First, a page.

I’ve just set up a Facebook page for me as a speaker and author (click on it and like it!!), and my wonderful business coach and I were discussing what other title to add. She wanted “conscious entrepreneur.” I preferred “spiritual entrepreneur.” A conversation ensued.
(P.S. The header says conscious but will say spiritual by tomorrow!)
“I’m thinking how others will perceive it. Conscious is the new buzzword out there and spiritual might make some people nervous or confused,” she said. “If you’re working with businesses, you want to have a more conscious leadership approach though you would teach spirituality in a way that serves them. Having said that, the choice is yours – what feels right in your heart is what we should use.”
My response: I hear you…conscious is a word that I think has been overused, especially in yoga circles, and it just doesn’t feel like me. I am a spiritual entrepreneur and I don’t want to be afraid to say it. If it alienates potential clients, are those clients I want? I’m open to a conversation on it. Perhaps there’s another word?
The final decision: I own it, so it’s mine.
I’m not afraid to be who I am. Well, truth be told, I am a little. But I don’t want to be, and frankly, when anything comes from fear, it’s destined to fail.
So I’m going to dare to be different and put “spiritual entrepreneur” out there.
Here’s the thing: I’ve always loved pondering the meaning of life. Wondering about God. Prayer. Ritual. Observance. What we do and what we don’t do, either by virtue of belief and choice, or by virtue of fear of the unknown and dogmatic doctrine that’s been beaten into us until we are compliant.
When I was a teenager, I went on a date for the first time with a boy who wasn’t Jewish. He was a nice kid, and he took me to Red Lobster for dinner.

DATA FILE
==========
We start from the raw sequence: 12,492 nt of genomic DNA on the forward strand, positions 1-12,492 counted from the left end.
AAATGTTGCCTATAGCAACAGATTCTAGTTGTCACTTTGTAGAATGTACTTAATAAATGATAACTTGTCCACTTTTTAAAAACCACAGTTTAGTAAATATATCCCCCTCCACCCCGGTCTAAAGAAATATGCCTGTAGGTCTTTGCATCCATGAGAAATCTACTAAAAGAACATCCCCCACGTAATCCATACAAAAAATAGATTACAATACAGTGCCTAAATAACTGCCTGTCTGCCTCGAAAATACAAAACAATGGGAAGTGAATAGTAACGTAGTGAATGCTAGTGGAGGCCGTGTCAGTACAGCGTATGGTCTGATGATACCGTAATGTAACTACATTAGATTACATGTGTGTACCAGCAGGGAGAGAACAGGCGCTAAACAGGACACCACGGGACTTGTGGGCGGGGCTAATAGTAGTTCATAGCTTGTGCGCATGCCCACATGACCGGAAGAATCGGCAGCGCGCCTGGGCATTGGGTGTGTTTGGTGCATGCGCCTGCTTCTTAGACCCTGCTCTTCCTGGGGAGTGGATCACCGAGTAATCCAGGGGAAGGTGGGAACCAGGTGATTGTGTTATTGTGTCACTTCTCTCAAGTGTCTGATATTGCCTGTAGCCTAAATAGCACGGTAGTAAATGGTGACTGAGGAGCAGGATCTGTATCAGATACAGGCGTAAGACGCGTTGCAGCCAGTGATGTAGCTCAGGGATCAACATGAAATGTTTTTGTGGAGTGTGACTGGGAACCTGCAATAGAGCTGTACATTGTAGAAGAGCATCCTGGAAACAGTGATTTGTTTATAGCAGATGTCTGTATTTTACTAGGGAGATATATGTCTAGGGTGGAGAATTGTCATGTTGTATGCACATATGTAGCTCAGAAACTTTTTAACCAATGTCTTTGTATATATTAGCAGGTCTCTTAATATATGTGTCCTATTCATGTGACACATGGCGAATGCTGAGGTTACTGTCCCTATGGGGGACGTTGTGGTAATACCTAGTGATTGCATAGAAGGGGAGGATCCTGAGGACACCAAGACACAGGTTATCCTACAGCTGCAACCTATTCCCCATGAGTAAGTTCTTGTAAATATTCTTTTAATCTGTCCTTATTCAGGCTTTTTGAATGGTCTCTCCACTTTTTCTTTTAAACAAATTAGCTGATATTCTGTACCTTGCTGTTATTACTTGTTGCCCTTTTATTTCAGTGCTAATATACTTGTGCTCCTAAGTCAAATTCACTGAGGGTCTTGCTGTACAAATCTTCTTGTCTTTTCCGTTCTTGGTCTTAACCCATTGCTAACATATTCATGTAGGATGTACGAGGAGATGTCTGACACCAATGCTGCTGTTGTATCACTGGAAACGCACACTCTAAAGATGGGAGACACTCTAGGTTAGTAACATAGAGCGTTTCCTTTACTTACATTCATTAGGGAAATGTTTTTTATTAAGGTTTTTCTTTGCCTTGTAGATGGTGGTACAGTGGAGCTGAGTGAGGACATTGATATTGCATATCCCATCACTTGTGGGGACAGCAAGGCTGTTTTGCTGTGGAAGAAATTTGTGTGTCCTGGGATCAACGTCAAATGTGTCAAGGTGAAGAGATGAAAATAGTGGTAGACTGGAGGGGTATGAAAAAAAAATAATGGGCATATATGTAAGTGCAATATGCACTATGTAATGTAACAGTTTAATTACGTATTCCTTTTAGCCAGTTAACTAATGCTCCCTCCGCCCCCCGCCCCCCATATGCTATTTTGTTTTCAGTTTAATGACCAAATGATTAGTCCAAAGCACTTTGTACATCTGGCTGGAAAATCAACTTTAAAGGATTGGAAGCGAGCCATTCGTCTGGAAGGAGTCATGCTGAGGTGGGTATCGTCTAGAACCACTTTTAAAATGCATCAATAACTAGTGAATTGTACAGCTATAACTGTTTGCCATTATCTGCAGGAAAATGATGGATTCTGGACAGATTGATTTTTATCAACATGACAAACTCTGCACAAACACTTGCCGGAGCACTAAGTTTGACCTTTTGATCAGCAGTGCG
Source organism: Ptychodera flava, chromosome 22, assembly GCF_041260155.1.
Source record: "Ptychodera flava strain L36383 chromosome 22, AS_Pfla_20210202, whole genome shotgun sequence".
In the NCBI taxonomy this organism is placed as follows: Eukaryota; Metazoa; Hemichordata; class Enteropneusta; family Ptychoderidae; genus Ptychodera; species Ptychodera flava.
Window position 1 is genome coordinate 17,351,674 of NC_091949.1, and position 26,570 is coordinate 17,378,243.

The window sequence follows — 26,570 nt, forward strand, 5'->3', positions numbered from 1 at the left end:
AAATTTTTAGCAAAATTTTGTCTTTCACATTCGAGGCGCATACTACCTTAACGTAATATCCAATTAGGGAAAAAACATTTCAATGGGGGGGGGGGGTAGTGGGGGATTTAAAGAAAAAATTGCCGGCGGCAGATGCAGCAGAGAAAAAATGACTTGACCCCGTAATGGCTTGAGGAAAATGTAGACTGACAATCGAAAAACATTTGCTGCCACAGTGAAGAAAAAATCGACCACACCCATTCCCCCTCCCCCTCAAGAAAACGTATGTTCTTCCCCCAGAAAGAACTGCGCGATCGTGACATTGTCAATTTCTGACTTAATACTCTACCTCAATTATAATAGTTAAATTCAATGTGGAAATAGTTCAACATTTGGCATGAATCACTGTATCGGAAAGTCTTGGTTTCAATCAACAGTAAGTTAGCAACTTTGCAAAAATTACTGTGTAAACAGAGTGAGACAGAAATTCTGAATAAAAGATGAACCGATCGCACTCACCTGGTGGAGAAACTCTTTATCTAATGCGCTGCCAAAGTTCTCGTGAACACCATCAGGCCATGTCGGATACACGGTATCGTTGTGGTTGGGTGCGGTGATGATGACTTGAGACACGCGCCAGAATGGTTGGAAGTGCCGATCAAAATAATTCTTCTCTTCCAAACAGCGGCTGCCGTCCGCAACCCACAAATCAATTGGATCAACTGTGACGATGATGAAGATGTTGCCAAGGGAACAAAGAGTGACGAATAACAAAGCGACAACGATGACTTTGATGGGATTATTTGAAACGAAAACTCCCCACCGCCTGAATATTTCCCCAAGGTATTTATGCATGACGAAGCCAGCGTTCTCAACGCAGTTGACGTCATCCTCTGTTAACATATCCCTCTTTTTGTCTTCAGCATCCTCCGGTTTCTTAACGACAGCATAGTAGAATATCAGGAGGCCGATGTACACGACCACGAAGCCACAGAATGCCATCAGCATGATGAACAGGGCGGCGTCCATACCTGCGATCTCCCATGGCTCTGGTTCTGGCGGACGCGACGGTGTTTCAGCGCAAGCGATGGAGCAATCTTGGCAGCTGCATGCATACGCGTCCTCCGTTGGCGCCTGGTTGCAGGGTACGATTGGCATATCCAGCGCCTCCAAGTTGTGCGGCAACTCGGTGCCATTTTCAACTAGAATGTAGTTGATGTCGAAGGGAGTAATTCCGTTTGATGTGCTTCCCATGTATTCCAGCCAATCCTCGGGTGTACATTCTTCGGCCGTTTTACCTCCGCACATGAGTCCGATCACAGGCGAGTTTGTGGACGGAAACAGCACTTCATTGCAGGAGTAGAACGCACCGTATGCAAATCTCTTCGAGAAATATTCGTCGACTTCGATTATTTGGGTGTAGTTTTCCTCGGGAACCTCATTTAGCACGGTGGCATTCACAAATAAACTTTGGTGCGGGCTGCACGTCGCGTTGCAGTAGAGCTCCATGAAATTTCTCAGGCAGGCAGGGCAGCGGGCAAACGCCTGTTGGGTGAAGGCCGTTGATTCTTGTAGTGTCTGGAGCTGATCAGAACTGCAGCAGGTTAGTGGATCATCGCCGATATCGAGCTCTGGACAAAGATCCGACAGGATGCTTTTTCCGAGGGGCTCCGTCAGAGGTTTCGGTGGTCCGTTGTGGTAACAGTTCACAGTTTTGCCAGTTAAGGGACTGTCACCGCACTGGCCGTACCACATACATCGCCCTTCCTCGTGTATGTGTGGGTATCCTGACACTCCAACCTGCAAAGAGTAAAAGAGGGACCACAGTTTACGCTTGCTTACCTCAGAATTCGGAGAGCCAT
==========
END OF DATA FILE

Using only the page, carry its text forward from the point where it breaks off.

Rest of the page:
I’d never been to Red Lobster. While my family was not in the least bit religious, and we ate lobster like the rest of them, it just wasn’t a place that we would go. Old habits die hard, I guess.
Then I learned that he chewed tobacco. And the relationship was over before it started.
When I was younger, I worried that I would scare boys away because I thought too much about lofty things. Spirituality. Religion. Belief. God.
It’s this understood but unstated foundation for so many lives, and yet if we cling to it too much, and we are not bona fide clergy, then we’re weird or other or different. I didn’t want to be different. I wanted to fit in.
The truth is, I am different. This is who I am. I think about spirituality. I care very much about the meaning of things. I enjoy conversations about God and higher purpose and what we believe.
And I’m not going to hide from it.
So why should I shy away from doing the same?
Those who think spirituality is weird are not going to want to work with me anyway. I’ll be too frou-frou for them. They’ll whisk me off, saying spirituality has no place in business.
I believe it has every place and then some. Let’s be honest about who we are. It’s the only way to get where we’re meant to go.